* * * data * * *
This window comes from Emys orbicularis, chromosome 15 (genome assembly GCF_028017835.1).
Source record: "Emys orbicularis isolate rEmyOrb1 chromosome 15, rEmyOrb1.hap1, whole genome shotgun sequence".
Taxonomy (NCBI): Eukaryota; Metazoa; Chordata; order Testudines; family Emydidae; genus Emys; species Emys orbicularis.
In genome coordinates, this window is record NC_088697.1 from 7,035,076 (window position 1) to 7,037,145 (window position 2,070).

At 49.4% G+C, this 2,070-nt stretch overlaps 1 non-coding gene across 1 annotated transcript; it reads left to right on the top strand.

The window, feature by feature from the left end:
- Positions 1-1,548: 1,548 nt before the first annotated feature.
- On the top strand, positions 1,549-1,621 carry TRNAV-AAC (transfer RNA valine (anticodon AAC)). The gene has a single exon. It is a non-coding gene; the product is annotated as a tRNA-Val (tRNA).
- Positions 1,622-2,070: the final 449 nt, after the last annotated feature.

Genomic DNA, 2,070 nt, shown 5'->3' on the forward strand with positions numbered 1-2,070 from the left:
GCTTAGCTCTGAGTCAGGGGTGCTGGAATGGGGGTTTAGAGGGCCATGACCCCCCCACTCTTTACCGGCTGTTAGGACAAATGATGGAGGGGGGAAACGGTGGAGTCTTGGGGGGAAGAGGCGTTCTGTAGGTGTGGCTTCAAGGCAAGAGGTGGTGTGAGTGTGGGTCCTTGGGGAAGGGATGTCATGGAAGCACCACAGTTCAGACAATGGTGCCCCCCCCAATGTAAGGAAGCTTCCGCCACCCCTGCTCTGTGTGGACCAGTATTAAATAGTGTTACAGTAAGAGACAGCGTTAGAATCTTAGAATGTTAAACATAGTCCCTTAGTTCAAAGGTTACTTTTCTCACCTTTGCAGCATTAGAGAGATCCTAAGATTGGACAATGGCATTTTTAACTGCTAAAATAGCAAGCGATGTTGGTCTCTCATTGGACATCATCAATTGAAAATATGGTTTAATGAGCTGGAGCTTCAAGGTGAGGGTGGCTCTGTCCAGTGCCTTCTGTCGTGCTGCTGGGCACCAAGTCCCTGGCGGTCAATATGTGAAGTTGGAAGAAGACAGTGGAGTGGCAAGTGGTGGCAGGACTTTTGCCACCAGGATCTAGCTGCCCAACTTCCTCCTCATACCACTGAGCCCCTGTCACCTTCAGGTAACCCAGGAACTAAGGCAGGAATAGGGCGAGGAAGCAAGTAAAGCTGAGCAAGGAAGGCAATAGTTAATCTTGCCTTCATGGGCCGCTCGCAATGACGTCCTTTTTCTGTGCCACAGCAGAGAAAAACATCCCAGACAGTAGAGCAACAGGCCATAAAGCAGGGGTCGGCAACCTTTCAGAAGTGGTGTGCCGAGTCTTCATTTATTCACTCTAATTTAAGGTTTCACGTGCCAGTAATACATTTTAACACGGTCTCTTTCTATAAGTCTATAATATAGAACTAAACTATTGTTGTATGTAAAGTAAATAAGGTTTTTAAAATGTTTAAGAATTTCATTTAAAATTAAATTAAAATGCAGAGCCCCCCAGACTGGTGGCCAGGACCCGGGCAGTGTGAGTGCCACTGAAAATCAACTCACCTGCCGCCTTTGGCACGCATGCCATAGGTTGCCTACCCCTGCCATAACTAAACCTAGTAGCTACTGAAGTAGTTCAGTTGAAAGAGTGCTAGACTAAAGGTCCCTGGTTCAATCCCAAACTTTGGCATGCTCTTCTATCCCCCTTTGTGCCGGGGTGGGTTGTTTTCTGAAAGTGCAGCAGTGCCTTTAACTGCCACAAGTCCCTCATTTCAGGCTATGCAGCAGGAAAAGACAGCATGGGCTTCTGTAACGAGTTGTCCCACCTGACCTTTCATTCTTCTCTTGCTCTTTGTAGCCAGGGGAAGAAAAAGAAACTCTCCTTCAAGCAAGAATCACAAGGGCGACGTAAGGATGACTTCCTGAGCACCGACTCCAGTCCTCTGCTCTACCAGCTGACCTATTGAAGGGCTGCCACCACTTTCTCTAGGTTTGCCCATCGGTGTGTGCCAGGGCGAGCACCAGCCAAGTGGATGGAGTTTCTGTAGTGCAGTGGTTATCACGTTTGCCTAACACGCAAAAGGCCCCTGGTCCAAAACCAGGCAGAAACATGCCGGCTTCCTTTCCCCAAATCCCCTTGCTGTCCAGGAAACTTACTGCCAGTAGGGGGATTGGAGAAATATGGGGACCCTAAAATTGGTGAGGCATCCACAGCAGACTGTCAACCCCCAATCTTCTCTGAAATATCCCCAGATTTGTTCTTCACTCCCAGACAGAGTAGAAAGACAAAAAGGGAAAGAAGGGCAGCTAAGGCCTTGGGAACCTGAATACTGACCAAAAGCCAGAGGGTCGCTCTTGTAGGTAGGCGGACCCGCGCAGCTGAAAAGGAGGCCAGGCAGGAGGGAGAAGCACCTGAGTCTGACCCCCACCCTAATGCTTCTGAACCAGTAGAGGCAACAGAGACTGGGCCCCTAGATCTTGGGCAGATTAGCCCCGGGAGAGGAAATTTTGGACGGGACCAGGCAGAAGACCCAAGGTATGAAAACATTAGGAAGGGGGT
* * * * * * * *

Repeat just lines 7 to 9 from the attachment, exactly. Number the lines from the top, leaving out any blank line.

- Positions 1-1,548: 1,548 nt before the first annotated feature.
- On the top strand, positions 1,549-1,621 carry TRNAV-AAC (transfer RNA valine (anticodon AAC)). The gene has a single exon. It is a non-coding gene; the product is annotated as a tRNA-Val (tRNA).
- Positions 1,622-2,070: the final 449 nt, after the last annotated feature.